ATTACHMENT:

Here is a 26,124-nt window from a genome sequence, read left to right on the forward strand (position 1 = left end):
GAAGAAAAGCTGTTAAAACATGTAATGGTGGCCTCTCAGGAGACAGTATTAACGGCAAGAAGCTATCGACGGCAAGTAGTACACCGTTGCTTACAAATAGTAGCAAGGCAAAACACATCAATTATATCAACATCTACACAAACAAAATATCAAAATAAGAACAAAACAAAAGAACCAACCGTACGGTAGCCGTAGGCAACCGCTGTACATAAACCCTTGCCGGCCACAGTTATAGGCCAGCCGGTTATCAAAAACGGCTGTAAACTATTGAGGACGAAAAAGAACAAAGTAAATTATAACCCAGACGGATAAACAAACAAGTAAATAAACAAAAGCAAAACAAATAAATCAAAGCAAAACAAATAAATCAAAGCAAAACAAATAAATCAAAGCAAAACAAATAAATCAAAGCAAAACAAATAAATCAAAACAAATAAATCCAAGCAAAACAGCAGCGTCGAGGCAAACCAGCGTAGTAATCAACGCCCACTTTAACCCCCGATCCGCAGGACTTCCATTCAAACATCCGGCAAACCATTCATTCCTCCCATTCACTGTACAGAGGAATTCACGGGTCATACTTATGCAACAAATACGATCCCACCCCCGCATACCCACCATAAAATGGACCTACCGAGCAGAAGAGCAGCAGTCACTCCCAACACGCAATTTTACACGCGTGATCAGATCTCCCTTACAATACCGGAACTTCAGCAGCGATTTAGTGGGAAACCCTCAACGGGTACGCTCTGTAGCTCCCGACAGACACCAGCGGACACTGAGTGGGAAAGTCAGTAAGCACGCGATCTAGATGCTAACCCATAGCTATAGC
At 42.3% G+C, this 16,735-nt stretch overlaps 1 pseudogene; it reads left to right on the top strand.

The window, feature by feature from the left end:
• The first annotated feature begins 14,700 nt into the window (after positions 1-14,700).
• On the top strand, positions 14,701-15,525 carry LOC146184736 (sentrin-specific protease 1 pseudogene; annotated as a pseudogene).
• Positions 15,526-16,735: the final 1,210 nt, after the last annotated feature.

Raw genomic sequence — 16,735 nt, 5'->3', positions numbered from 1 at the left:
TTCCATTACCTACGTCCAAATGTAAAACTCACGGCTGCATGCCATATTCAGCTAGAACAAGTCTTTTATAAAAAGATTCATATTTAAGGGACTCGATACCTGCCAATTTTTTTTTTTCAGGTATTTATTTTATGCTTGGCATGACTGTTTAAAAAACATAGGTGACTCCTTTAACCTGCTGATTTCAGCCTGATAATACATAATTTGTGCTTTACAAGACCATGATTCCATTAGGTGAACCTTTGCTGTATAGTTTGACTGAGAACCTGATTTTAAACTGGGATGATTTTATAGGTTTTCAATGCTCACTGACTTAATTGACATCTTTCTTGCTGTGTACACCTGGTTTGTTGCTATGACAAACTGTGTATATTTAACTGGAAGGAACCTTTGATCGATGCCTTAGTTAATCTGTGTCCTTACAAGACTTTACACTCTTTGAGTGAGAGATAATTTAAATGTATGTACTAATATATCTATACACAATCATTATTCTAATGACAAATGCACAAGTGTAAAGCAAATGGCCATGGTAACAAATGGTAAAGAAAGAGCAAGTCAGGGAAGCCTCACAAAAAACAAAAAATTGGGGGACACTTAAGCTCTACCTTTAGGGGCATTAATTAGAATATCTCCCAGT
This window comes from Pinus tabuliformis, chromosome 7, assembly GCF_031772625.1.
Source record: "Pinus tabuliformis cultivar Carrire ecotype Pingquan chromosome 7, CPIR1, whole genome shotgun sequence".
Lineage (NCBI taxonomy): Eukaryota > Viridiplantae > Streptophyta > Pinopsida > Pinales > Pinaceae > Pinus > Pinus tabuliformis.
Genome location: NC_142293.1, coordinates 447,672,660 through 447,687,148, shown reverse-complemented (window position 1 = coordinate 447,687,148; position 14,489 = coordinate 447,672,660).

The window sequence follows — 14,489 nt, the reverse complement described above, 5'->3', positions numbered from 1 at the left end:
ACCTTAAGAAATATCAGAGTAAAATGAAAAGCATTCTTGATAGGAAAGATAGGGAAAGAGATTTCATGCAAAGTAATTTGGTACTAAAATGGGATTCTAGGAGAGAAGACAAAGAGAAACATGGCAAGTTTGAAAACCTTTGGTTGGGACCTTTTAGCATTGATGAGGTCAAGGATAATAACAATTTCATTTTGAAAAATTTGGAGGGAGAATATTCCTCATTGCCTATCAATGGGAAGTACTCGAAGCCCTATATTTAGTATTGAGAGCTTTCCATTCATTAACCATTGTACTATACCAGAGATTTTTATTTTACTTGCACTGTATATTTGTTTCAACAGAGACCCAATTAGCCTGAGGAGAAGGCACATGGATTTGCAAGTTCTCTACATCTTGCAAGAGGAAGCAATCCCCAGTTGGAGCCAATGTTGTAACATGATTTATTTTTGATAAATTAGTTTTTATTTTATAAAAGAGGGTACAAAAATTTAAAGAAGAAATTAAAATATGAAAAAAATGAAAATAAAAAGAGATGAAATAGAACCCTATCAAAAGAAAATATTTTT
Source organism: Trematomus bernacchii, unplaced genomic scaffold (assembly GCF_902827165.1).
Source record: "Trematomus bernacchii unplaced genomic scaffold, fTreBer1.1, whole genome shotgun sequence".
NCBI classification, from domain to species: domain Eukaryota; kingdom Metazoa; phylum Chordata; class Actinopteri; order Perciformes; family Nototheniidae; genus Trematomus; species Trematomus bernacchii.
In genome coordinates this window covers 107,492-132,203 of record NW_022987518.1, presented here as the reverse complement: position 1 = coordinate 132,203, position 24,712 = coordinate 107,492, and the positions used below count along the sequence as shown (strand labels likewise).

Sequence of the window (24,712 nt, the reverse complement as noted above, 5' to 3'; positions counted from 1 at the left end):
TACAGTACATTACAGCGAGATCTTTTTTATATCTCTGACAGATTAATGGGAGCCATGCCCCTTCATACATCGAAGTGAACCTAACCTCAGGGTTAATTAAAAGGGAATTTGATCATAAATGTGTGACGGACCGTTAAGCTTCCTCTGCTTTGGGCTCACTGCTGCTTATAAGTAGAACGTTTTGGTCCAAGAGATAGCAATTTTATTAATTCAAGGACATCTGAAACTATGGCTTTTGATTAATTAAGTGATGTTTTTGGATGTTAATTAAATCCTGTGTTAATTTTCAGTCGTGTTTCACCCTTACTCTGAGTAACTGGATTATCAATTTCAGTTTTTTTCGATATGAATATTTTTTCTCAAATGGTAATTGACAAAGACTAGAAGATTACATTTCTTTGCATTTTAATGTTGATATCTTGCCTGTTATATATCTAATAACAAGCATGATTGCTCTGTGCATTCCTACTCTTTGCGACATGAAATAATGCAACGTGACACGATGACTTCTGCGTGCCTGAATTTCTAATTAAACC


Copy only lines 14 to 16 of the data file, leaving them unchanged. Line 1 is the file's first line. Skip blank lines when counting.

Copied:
The window sequence follows — 14,489 nt, the reverse complement described above, 5'->3', positions numbered from 1 at the left end:
ACCTTAAGAAATATCAGAGTAAAATGAAAAGCATTCTTGATAGGAAAGATAGGGAAAGAGATTTCATGCAAAGTAATTTGGTACTAAAATGGGATTCTAGGAGAGAAGACAAAGAGAAACATGGCAAGTTTGAAAACCTTTGGTTGGGACCTTTTAGCATTGATGAGGTCAAGGATAATAACAATTTCATTTTGAAAAATTTGGAGGGAGAATATTCCTCATTGCCTATCAATGGGAAGTACTCGAAGCCCTATATTTAGTATTGAGAGCTTTCCATTCATTAACCATTGTACTATACCAGAGATTTTTATTTTACTTGCACTGTATATTTGTTTCAACAGAGACCCAATTAGCCTGAGGAGAAGGCACATGGATTTGCAAGTTCTCTACATCTTGCAAGAGGAAGCAATCCCCAGTTGGAGCCAATGTTGTAACATGATTTATTTTTGATAAATTAGTTTTTATTTTATAAAAGAGGGTACAAAAATTTAAAGAAGAAATTAAAATATGAAAAAAATGAAAATAAAAAGAGATGAAATAGAACCCTATCAAAAGAAAATATTTTT
Source organism: Trematomus bernacchii, unplaced genomic scaffold (assembly GCF_902827165.1).